I've used both Tapestry (nearly 5 years) and Grails (1 year before junking
Grails has some really nice features, such as url mapping and the built-in
I didn't like:
1) Lack of type-safety. Many errors would present themselves only at
runtime, which slowed productivity and in worst cases, resulted in errors
2) The incantations required to generate scaffolding - they are obscure and
require reading the manual in as much detail as just copy and pasting
3) Plugins and core system versions were often incompatible. This required
careful version management.
Versus Tapestry, the +/-s
a) Tapestry has been rock solid and stable - very few critical bugs in the
core framework. Similarly with the limited plugins we use.
b) It's fairly complex to learn - particularly the request lifecycle and IOC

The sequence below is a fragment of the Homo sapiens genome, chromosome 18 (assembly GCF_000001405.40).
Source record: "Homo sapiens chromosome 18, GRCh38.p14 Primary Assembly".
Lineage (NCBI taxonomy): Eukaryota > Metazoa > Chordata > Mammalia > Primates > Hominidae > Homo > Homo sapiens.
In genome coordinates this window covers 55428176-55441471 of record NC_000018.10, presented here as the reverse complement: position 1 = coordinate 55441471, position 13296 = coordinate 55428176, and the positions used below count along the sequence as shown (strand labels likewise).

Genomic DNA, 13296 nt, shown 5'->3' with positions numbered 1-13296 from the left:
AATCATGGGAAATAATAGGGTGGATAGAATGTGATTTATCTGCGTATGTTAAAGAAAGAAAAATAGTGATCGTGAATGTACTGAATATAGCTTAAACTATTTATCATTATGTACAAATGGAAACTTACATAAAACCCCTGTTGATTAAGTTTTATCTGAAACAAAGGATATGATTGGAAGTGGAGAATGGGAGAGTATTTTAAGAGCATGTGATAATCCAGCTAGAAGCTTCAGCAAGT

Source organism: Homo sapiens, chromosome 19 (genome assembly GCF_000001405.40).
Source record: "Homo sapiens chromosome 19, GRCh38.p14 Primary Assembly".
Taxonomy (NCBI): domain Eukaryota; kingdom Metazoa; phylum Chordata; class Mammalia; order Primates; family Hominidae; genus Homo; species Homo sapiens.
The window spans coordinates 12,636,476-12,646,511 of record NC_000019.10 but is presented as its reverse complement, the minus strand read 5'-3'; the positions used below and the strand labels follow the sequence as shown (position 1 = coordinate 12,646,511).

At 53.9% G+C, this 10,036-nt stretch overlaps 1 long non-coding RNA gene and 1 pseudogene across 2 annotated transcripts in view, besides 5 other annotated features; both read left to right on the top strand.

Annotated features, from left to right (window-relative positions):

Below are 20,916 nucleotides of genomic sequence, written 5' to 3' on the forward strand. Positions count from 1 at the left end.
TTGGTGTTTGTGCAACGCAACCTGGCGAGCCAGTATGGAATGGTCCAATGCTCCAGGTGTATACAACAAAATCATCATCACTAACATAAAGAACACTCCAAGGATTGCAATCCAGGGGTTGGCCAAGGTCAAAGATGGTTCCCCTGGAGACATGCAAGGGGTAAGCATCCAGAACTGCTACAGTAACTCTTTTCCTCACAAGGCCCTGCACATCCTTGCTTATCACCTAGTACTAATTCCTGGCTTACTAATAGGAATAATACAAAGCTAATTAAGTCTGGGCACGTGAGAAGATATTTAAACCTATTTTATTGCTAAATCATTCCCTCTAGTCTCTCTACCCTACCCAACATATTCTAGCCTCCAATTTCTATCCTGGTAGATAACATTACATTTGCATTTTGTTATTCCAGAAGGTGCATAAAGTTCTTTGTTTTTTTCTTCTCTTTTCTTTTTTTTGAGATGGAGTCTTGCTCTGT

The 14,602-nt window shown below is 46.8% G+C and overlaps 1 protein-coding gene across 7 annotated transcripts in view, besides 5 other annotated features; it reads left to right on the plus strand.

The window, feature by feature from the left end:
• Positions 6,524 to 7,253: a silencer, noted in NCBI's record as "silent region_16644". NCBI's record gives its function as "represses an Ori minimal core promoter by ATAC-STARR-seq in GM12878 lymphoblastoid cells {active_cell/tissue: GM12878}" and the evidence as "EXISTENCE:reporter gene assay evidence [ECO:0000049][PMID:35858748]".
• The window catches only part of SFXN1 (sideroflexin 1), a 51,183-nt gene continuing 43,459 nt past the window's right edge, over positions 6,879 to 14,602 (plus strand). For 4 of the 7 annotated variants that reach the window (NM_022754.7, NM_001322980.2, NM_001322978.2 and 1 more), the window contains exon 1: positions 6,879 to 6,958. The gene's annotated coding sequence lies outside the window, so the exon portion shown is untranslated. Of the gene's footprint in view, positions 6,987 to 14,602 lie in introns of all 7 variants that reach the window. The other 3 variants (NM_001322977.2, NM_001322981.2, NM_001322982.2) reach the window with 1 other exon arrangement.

c) Sometimes there's too much Java magic, which is hard to understand eg.
byte code enhancement of page classes
d) Does things its own way when a standard solution would have been easier
to understand and maintain eg. homegrown IOC. Wrt Tapestry IOC, I still
haven't got my head round the annotations on method parameters, together
with specially named parameters versus Guice's explicit Module constructor
w/ explicit bind calls. Tapestry methodology is too many steps of magic, as
opposed to simply leaving the one step of IOC object lookup and binding
magic - like the math prof who skips 2-3 steps of reasoning which are only
obvious if you know the technique well.
In short, I would definitely recommend Tapestry above Grails, but I feel
that there is better yet to come in the web frameworks arena.